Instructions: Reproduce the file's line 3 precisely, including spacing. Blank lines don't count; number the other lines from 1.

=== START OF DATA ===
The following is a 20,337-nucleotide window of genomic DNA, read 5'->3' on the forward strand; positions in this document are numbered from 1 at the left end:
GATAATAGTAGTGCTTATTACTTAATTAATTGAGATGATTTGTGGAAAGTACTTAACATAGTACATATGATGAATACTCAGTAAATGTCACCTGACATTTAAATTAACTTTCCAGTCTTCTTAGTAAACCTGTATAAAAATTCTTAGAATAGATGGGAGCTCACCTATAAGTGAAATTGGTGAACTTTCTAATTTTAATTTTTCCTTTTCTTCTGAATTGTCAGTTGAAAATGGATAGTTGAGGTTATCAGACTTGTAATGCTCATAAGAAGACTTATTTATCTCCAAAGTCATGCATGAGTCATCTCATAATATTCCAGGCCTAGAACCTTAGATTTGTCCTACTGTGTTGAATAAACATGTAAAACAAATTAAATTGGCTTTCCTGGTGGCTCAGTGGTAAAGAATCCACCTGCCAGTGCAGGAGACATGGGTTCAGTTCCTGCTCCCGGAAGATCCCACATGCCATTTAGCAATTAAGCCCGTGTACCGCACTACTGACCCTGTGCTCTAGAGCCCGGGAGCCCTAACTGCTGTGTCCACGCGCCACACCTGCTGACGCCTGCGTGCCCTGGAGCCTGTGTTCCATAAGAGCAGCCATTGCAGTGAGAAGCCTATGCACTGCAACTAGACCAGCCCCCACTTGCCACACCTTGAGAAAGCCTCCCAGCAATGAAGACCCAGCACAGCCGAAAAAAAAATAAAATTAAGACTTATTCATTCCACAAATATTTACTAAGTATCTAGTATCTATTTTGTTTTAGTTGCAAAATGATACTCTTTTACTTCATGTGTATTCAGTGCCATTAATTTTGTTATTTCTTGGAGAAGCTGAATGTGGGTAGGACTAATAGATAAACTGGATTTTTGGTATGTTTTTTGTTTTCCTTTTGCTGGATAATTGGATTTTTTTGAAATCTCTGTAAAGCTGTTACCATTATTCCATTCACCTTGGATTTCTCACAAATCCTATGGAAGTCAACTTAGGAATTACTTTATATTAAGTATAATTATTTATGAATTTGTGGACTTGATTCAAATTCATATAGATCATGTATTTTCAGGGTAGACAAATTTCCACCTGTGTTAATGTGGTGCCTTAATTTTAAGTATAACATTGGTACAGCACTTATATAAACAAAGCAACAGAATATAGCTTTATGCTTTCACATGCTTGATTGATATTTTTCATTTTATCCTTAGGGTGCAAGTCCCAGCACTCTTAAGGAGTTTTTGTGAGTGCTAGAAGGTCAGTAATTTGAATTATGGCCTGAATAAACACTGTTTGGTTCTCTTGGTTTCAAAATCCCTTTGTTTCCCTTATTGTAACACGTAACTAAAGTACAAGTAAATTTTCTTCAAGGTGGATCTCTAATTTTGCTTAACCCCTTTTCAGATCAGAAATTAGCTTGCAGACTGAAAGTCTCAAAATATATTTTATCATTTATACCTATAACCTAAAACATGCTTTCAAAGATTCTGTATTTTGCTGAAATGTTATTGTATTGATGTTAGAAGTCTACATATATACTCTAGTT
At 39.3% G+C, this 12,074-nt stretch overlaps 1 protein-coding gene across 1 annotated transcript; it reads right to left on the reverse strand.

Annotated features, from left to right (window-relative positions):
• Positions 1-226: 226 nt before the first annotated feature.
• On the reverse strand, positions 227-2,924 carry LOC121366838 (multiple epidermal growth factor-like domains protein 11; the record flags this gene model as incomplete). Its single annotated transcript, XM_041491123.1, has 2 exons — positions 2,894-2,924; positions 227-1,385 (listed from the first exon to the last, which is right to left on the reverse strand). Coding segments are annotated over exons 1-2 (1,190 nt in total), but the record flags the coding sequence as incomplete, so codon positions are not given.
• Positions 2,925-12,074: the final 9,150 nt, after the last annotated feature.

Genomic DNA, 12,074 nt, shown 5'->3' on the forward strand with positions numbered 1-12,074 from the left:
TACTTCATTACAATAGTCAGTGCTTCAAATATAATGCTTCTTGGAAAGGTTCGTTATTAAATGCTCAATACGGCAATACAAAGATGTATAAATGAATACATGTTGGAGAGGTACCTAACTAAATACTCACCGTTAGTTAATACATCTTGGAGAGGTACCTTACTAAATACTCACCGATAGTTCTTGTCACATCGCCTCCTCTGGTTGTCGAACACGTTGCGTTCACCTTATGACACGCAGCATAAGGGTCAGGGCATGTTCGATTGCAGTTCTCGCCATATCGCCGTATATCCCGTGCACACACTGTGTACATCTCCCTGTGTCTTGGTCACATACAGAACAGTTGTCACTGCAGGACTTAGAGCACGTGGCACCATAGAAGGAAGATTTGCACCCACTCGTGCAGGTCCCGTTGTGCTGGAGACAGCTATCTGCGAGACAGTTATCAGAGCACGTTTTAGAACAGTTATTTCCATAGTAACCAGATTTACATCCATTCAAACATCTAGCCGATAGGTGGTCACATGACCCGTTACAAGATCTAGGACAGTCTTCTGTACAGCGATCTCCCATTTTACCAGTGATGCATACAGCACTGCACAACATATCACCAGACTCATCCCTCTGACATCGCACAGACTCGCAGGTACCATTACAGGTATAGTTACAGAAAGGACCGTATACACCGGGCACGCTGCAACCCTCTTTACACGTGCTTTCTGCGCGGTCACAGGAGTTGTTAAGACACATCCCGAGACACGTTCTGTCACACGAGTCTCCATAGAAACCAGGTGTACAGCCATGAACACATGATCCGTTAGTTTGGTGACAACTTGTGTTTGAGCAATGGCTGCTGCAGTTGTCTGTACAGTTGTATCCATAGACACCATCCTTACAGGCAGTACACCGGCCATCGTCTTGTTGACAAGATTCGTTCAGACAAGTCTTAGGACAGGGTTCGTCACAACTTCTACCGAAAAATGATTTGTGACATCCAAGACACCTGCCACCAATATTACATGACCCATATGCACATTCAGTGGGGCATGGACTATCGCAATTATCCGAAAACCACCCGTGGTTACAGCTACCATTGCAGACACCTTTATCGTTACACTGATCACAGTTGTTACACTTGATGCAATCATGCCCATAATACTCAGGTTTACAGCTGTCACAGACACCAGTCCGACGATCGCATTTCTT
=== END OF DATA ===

At 39.3% G+C, this 12,074-nt stretch overlaps 1 protein-coding gene across 1 annotated transcript; it reads right to left on the reverse strand.